Navigation Links
Difference in fat storage may explain lower rate of liver disease in African-Americans
Date:3/26/2009

DALLAS March 27, 2009 Where different ethnic groups store fat in their bodies may account for differences in the likelihood they'll develop insulin resistance and non-alcoholic fatty liver disease, researchers at UT Southwestern Medical Center have found.

According to research reported in the online edition and the March issue of Hepatology, African-Americans with insulin resistance might harbor factors that protect them from this form of metabolic liver disease.

Despite similarly high rates of associated risk factors such as insulin resistance, obesity and diabetes among African-Americans and Hispanics, African-Americans are less likely than Hispanics to develop non-alcoholic fatty liver disease, or NAFLD. The disease is characterized by high levels of triglycerides in the liver and affects as many as one-third of American adults.

"If we can identify the factors that protect African-Americans from this liver disease, we may be able to extrapolate those to other populations and perhaps develop targeted therapies to help populations prone to NAFLD," said Dr. Jeffrey Browning, assistant professor of internal medicine in the UT Southwestern Advanced Imaging Research Center and the study's senior author.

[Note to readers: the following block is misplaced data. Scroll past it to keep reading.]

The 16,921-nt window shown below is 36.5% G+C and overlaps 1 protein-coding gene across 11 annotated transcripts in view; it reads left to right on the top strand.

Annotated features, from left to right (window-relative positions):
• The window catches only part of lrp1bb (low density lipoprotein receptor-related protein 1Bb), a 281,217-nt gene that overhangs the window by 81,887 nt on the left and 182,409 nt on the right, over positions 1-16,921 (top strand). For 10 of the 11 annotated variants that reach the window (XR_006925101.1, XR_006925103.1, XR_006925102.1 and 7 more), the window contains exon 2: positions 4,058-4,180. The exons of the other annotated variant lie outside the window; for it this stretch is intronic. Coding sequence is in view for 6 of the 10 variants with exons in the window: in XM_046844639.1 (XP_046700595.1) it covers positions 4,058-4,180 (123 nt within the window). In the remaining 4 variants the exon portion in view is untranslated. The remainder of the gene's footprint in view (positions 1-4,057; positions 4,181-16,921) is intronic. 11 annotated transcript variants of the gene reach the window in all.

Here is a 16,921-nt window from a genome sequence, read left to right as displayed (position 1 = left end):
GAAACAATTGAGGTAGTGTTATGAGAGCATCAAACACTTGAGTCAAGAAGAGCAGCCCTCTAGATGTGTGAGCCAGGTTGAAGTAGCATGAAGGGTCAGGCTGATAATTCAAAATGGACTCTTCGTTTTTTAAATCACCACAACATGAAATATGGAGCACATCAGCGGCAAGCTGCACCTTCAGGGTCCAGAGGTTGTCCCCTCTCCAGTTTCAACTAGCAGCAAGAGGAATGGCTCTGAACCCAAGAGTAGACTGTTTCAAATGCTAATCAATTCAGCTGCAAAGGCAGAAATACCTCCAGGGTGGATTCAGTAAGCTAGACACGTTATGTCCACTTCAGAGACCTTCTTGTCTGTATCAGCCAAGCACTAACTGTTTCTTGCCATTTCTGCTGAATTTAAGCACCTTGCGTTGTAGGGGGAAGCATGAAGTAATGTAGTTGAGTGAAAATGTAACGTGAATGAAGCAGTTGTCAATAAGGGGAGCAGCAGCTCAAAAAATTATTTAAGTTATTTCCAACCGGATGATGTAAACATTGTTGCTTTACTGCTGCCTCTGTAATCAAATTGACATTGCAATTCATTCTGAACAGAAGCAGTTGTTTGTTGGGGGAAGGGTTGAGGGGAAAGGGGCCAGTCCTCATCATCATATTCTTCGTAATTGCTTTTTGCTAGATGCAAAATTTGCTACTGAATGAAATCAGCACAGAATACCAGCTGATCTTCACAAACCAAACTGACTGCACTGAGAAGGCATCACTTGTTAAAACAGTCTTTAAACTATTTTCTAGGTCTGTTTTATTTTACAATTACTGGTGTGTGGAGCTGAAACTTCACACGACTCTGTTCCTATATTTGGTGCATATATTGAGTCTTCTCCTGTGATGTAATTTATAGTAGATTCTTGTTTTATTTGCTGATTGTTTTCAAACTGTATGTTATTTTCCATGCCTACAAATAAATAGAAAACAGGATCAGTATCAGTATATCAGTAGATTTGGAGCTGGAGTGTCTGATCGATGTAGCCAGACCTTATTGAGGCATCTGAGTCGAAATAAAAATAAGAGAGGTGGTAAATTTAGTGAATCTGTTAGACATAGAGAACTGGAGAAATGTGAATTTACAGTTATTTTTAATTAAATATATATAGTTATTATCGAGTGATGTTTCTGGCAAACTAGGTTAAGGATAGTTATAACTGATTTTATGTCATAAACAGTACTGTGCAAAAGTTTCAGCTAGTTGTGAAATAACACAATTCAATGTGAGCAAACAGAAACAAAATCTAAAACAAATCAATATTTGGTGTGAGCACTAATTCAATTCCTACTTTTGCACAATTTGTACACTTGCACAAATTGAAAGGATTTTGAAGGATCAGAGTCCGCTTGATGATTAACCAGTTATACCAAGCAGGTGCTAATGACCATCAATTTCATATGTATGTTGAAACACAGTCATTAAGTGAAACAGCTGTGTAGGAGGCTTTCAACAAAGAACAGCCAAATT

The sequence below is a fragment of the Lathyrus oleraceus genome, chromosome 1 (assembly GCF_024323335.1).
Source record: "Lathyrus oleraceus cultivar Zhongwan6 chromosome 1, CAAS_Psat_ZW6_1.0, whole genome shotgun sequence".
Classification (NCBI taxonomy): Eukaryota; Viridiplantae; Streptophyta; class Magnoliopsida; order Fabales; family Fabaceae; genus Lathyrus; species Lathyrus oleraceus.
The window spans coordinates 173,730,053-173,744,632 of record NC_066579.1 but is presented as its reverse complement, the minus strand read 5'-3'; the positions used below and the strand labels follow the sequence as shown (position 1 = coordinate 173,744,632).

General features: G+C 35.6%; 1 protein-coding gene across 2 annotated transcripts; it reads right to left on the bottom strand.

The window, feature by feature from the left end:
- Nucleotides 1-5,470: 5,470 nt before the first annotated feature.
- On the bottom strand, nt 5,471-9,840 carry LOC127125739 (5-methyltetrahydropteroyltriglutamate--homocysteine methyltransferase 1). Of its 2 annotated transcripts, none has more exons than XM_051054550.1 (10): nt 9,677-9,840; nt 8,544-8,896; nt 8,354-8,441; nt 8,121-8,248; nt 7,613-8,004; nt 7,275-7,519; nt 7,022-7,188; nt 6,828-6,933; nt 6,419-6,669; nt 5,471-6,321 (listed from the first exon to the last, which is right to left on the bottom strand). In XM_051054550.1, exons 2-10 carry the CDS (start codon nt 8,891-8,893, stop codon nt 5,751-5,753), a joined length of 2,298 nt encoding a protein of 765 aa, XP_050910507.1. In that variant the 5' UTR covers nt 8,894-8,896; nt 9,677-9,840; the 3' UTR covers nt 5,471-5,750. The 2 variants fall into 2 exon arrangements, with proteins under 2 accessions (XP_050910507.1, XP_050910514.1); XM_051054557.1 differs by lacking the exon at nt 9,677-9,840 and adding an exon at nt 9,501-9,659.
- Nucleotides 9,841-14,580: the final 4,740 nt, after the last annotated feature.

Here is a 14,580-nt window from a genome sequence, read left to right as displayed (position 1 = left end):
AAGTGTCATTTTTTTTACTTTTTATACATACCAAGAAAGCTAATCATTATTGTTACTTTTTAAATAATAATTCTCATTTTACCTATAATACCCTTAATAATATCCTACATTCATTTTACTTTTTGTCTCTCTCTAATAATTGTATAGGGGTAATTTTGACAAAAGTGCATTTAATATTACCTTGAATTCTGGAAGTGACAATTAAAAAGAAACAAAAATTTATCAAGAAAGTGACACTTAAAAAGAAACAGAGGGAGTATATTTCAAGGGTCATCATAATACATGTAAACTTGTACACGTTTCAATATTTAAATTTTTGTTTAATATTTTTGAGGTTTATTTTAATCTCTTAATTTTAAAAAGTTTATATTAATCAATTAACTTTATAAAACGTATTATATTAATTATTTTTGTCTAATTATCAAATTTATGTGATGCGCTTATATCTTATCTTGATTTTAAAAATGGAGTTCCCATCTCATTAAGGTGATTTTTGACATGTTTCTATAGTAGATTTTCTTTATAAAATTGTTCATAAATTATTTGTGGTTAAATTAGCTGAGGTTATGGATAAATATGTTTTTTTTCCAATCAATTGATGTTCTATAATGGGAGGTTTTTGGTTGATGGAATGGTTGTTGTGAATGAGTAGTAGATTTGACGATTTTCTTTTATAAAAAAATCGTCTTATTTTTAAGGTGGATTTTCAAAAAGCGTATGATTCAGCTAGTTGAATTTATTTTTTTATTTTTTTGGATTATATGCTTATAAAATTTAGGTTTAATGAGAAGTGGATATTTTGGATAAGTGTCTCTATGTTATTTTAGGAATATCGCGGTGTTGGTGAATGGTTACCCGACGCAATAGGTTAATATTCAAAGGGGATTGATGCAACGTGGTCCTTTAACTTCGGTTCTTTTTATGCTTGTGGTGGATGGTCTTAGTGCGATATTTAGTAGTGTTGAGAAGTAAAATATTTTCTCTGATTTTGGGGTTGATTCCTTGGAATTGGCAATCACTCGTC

Previous research has shown that when African-Americans do develop NAFLD, they're less likely to reach the later stages of liver disease. Prior work by Dr. Browning and other UT Southwestern scientists has revealed that NAFLD is more prevalent among Hispanics than African-Americans or Caucasians.

For the current study, Dr. Browning and his colleagues analyzed data gathered in the multi-ethnic, population-based Dallas Heart Study. Starting in the year 2000, more than 2,100 participants provided blood samples and underwent multiple body scans with magnetic resonance imaging and computed tomography to examine the liver, heart and other organs. Body composition, including fat distribution, also was scrutinized.

The study found that African-Americans and Hispanics both have obesity rates of about 48 percent among their respective populations, as well as diabetes rates of about 21 percent. Only 23 percent of African-Americans, however, have NAFLD, compared with 45 percent of Hispanics.